A news item that you might have seen recently was the resignation of the Prime Minister of Latvia, on 27 November. Valdis Dombrovskis was the longest-serving Prime Minister since the Baltic state regained independence in 1991. He had led the country out of recession with some success: over the past two years Latvia has had the fastest-growing economy in the EU. He resigned over a domestic tragedy: the collapse of a supermarket roof in a Riga suburb caused the deaths of 54 people. The causes of the tragedy are being investigated by the police and others. According to the correspondent of The Times, possible explanations include corruption, a lack of oversight because of government budget cuts, and faults in design and /or construction.
It must be counted as an honourable resignation when the government is not clearly implicated, but only possibly and indirectly, yet a spokesman for the Prime Minister said that “the government takes political responsibility”.
One would struggle to find parallels in Britain. Certainly, foreign policy failures were involved in the resignations as Prime Minister of Neville Chamberlain in 1940, whose preference for appeasement had proved misplaced, and Sir Anthony Eden in 1957, when the embarrassment of the Suez affair destabilised his health. However, an administration has not resigned over domestic failings in modern times.
You might more profitably wonder about individual government ministers, and students of public law tend to approach the issue by way of the doctrines of ministerial responsibility. Ministerial responsibility comprises a cluster of constitutional conventions that ensure the responsibility of government ministers to Parliament, collectively and individually.
Under these conventions, ministers may be dismissed or obliged to resign when their personal conduct points to unfitness for office, as with the Profumo scandal (1963) or the criminal charge against Chris Huhne (2012). Other times, a minister’s own political conduct leads to the proffered or required resignation, as with Hugh Dalton (1947), who disclosed some of the budget proposals to a journalist before announcing them in the Commons, or Liam Fox (2010), whose errors of judgement allowed a personal friend to be too closely involved in government business.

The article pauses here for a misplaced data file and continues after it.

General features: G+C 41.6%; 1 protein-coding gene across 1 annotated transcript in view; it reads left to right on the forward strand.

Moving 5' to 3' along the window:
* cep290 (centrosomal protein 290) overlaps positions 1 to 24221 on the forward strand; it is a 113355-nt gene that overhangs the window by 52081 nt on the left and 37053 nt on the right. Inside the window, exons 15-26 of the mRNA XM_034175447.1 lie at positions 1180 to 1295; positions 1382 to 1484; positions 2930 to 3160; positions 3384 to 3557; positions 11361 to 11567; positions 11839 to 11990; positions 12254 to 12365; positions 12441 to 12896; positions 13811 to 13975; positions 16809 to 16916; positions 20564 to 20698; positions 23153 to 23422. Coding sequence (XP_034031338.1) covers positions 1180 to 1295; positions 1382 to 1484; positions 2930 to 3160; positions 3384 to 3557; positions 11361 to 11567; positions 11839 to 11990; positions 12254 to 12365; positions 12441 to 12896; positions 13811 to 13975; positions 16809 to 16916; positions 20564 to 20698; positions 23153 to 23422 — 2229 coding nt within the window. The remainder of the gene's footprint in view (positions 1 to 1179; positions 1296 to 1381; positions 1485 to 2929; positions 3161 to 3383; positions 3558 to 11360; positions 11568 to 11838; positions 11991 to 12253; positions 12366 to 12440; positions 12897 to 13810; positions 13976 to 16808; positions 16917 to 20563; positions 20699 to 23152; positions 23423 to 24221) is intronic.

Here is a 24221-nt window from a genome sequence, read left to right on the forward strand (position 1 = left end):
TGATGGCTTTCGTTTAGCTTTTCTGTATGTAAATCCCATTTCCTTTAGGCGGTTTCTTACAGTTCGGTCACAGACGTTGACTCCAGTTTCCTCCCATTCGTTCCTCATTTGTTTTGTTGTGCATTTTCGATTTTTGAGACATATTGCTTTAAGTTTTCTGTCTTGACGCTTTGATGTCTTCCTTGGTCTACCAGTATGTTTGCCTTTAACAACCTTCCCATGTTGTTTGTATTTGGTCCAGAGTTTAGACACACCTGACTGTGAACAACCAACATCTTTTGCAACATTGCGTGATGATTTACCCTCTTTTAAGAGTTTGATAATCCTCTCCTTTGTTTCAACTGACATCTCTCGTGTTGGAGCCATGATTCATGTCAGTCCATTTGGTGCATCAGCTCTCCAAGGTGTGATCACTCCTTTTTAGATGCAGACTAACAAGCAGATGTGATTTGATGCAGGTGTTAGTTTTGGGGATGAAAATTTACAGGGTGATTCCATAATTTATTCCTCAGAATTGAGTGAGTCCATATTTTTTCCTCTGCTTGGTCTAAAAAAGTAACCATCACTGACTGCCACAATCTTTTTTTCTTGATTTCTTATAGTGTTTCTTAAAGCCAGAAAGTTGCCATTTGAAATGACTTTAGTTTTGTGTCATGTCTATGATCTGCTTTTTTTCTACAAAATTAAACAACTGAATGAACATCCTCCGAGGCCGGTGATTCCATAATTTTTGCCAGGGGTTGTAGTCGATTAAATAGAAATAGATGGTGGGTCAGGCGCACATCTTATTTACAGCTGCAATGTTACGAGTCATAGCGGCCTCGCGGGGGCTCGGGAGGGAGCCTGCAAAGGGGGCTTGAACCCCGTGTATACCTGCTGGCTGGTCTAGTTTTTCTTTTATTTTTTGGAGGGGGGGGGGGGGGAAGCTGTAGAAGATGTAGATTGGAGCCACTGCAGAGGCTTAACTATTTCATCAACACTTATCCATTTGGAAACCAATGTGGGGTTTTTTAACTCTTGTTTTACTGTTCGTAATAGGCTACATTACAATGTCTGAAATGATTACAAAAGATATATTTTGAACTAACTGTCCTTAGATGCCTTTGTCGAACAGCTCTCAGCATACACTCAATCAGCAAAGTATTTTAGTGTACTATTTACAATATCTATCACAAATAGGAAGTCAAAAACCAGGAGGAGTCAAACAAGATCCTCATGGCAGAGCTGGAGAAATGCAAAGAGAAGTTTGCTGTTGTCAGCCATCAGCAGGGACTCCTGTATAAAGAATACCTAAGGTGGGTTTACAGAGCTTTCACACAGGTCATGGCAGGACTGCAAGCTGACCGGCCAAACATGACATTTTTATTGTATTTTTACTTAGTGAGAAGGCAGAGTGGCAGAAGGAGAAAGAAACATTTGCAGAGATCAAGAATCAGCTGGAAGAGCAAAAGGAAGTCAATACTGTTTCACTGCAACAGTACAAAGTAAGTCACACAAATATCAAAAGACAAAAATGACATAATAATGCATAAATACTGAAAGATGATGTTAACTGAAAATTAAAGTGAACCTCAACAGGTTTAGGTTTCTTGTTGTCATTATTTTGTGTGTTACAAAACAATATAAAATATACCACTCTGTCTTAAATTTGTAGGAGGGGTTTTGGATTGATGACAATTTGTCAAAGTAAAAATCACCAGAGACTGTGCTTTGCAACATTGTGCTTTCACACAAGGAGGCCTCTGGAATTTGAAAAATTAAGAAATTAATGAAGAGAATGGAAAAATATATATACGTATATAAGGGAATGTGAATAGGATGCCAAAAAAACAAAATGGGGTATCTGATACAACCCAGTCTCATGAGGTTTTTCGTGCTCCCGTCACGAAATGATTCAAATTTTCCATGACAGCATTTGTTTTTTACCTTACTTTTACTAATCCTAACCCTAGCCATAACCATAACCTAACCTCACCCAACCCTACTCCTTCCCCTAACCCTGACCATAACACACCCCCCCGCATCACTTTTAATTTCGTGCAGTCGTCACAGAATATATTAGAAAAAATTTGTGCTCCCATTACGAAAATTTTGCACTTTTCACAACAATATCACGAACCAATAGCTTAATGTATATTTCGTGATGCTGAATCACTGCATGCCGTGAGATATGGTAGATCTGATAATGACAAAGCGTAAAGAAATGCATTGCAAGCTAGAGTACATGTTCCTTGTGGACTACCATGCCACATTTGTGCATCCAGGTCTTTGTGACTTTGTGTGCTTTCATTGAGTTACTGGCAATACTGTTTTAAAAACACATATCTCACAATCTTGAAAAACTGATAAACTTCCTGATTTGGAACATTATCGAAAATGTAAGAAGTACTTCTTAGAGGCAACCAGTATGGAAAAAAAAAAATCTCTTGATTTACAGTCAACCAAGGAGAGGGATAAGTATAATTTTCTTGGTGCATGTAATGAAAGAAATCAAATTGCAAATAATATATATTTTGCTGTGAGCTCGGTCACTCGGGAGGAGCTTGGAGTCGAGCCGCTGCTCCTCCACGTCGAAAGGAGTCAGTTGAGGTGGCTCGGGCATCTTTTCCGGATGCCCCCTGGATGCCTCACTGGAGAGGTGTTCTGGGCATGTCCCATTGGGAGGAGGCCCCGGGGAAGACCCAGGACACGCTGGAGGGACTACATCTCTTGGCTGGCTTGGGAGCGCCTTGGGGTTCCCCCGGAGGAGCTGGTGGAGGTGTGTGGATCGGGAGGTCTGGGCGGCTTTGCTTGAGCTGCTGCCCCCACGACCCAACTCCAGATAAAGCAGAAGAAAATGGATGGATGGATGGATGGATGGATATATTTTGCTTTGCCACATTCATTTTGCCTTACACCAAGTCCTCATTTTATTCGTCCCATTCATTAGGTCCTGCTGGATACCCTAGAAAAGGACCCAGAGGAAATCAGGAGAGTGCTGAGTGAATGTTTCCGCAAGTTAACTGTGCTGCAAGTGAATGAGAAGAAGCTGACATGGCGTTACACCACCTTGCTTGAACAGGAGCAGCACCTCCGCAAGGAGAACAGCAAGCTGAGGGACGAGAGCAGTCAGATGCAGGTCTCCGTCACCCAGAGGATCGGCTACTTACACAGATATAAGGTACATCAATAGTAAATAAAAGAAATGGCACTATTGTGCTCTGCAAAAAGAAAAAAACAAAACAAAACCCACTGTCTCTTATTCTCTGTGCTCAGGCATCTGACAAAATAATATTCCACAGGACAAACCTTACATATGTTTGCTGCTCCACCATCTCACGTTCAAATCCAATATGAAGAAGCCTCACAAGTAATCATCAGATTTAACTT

A few ministerial resignations have involved recognition of failure or performing badly in the office. Jim Callaghan felt honour-bound to resign as Chancellor of the Exchequer in 1967, after the pound had to be devalued, in spite of the resolve of the Prime Minister (Wilson) and himself that it should not be. In 2002, in an unusual instance of modesty for a politician, Estelle Morris resigned as Secretary of State for Education, admitting that she had not been effective in the role, as several problems surfaced.
Much more often, however, the blunders in British government have not caused the resignation of politicians. Under the supposed classical doctrine, ministers are responsible for whatever goes on in their department, are accountable to Parliament for their actions and those of their officials and, if either they or their officials have been seriously at fault, should resign. The classical doctrine may be said to have borne out in the Crichel Down affair, when Sir Thomas Dugdale resigned over a sequence of events showing maladministration (1954). Another honourable resignation was Lord Carrington’s as Foreign Secretary (1982), over the department’s failure to forestall the Argentine invasion of the Falkland Islands.
These examples are exceptional, as is shown in a recent book by Anthony King and Ivor Crewe, long associated with the teaching of British politics at the University of Essex. In The Blunders of our Government, they describe the biggest blunders in domestic policy and administration between 1979 and 2010, from the misconceived poll tax to the fiasco of ID cards. They conclude that “the doctrine of individual ministerial responsibility is even more mythical than most people realise…most minister-blunderers, even if they can be clearly identified, survive politically and prosper” (p.348).
Generally speaking, the instincts of ministerial and party solidarity kick in to protect individual ministers, at least until the next reshuffle. As for the administration as a whole, they receive their verdict later, through the ballot box.
This blog post was written by Colin Munro, Emeritus Professor of Constitutional Law, University of Edinburgh, who regularly teaches on the Laws Study Support sessions.